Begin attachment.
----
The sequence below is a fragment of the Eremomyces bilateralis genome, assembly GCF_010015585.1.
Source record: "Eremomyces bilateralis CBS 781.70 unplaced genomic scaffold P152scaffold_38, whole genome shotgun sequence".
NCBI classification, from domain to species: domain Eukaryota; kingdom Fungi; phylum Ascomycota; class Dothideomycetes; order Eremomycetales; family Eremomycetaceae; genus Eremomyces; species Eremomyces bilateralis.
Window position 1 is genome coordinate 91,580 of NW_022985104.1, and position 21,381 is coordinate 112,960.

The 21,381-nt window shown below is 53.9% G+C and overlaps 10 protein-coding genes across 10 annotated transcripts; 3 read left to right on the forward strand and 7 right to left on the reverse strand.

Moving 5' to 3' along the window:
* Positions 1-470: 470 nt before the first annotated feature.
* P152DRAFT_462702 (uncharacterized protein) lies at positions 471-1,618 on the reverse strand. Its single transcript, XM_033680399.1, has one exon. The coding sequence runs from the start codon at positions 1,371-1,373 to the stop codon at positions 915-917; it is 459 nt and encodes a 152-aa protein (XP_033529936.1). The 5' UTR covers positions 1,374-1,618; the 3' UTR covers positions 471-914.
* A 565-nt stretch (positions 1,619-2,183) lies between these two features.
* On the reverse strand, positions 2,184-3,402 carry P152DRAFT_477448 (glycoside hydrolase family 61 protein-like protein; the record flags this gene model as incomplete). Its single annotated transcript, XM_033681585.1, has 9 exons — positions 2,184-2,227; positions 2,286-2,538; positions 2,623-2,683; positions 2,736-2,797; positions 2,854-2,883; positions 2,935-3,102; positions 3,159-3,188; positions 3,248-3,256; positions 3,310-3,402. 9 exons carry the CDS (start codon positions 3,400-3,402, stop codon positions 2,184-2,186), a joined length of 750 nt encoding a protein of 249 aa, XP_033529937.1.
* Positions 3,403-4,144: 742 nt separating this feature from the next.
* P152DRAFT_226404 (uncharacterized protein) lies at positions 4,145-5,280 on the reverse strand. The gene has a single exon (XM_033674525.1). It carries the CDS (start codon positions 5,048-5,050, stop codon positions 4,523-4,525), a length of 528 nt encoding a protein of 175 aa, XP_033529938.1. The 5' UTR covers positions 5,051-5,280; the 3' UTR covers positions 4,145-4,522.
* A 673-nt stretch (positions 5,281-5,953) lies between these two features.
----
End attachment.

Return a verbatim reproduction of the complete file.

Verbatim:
The sequence below is a fragment of the Eremomyces bilateralis genome, assembly GCF_010015585.1.
Source record: "Eremomyces bilateralis CBS 781.70 unplaced genomic scaffold P152scaffold_38, whole genome shotgun sequence".
NCBI classification, from domain to species: domain Eukaryota; kingdom Fungi; phylum Ascomycota; class Dothideomycetes; order Eremomycetales; family Eremomycetaceae; genus Eremomyces; species Eremomyces bilateralis.
Window position 1 is genome coordinate 91,580 of NW_022985104.1, and position 21,381 is coordinate 112,960.

The 21,381-nt window shown below is 53.9% G+C and overlaps 10 protein-coding genes across 10 annotated transcripts; 3 read left to right on the forward strand and 7 right to left on the reverse strand.

Moving 5' to 3' along the window:
* Positions 1-470: 470 nt before the first annotated feature.
* P152DRAFT_462702 (uncharacterized protein) lies at positions 471-1,618 on the reverse strand. Its single transcript, XM_033680399.1, has one exon. The coding sequence runs from the start codon at positions 1,371-1,373 to the stop codon at positions 915-917; it is 459 nt and encodes a 152-aa protein (XP_033529936.1). The 5' UTR covers positions 1,374-1,618; the 3' UTR covers positions 471-914.
* A 565-nt stretch (positions 1,619-2,183) lies between these two features.
* On the reverse strand, positions 2,184-3,402 carry P152DRAFT_477448 (glycoside hydrolase family 61 protein-like protein; the record flags this gene model as incomplete). Its single annotated transcript, XM_033681585.1, has 9 exons — positions 2,184-2,227; positions 2,286-2,538; positions 2,623-2,683; positions 2,736-2,797; positions 2,854-2,883; positions 2,935-3,102; positions 3,159-3,188; positions 3,248-3,256; positions 3,310-3,402. 9 exons carry the CDS (start codon positions 3,400-3,402, stop codon positions 2,184-2,186), a joined length of 750 nt encoding a protein of 249 aa, XP_033529937.1.
* Positions 3,403-4,144: 742 nt separating this feature from the next.
* P152DRAFT_226404 (uncharacterized protein) lies at positions 4,145-5,280 on the reverse strand. The gene has a single exon (XM_033674525.1). It carries the CDS (start codon positions 5,048-5,050, stop codon positions 4,523-4,525), a length of 528 nt encoding a protein of 175 aa, XP_033529938.1. The 5' UTR covers positions 5,051-5,280; the 3' UTR covers positions 4,145-4,522.
* A 673-nt stretch (positions 5,281-5,953) lies between these two features.